A building that’s graced Sydney’s southern CBD for more than a century, with a career as varied as retail palace, justice precinct and movie star, is to get an upgrade, inside and out.
Attorney General Mark Speakman said the $10.6 million project will provide the Downing Centre with four more courtrooms, long-awaited improvements to toilet facilities and refreshed awnings in keeping with the storied heritage of the building.
“Built in 1908, the Downing Centre is part of the fabric of our city as well as forming part of the largest justice precinct in the Southern Hemisphere. The restored awnings will keep the distinctive and ornate features of the building, preserving them for future generations,” Mr Speakman said.
In addition to four new state of the art courtrooms, the transformation of level 2 of the Downing Centre will create new spaces for legal and support services, additional interview rooms, and more space for justice agencies like the NSW Police, Legal Aid NSW and the legal profession. After the project there’ll be 40 courtrooms in the building.
“Three of the new courtrooms will be for Local Court matters and one multi-purpose courtroom will be used to hear Drug Court matters. The Local Court hears 96 per cent of all criminal matters in NSW from start-to-finish. These new facilities will help the court continue to manage that workload,” Mr Speakman said.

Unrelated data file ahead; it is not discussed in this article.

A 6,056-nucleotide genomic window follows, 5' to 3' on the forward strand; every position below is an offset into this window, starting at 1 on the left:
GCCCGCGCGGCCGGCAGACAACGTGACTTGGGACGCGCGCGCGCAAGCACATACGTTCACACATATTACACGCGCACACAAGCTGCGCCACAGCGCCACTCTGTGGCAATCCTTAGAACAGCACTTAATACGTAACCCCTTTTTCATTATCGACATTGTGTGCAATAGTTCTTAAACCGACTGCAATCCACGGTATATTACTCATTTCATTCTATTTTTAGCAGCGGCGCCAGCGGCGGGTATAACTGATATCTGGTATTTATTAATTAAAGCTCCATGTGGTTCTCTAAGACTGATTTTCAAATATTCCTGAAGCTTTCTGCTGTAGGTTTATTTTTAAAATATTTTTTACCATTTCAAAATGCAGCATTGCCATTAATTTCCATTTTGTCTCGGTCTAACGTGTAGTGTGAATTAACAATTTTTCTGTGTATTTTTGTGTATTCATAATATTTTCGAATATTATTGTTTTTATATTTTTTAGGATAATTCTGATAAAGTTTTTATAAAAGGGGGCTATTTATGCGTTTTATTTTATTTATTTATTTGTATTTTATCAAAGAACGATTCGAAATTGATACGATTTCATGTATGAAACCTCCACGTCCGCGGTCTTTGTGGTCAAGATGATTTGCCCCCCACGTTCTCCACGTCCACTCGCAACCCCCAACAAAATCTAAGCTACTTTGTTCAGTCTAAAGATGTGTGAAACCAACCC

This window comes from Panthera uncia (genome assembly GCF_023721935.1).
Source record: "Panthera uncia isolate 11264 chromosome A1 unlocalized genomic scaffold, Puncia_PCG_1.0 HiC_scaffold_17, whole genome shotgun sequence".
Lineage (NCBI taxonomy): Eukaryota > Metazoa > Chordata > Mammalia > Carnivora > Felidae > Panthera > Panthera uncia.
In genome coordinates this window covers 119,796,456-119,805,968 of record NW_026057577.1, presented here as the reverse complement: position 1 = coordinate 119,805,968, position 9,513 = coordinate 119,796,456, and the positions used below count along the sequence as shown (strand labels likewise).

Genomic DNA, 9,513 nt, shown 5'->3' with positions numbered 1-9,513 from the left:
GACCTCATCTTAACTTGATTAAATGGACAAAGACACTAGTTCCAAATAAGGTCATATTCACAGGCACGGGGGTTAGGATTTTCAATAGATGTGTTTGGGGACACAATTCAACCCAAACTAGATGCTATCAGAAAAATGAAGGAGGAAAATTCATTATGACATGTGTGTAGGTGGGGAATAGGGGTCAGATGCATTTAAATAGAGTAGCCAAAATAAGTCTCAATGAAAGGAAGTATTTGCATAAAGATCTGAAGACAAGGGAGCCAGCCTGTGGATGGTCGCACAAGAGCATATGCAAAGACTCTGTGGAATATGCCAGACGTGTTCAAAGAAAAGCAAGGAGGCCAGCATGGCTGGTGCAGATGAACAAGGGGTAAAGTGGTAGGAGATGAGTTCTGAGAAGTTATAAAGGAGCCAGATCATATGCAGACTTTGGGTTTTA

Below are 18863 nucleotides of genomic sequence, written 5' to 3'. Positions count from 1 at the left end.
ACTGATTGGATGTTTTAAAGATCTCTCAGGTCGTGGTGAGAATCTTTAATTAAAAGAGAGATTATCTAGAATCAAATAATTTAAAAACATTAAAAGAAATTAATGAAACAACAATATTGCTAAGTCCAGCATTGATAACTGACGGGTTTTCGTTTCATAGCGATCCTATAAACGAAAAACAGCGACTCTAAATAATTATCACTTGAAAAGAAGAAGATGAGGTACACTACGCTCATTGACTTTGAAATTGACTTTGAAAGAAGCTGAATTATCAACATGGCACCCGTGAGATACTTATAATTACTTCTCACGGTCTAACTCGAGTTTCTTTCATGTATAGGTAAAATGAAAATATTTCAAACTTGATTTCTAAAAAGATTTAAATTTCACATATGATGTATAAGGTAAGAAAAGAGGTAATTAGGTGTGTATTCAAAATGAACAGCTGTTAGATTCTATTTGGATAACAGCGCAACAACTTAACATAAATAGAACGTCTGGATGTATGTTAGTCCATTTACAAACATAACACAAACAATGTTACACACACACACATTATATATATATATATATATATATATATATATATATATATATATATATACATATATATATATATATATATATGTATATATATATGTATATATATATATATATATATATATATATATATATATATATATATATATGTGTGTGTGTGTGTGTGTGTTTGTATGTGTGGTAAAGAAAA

Since the Downing Centre was first used as court accommodation in the 1980s, its bathroom infrastructure has remained largely untouched. That’s already changing.
“Before COVID-19, more than a thousand people a day would visit the Downing Centre, putting significant pressure on toilet facilities. The recently completed upgrades of the much-used and much-maligned level 5 bathrooms has come as an immense relief to court-users, some of whom likened the previous ‘conveniences’ to a crime-scene,” Mr Speakman said.
Level 1 bathrooms have also been renovated, while work continues on upgrades to toilets on levels 3, 4 and 6.
The projects are proceeding while the Downing Centre has fewer people attending on-site, meaning the work can be carried out with minimal disruption and inconvenience to legal proceedings. All works are expected to be completed by mid-2021.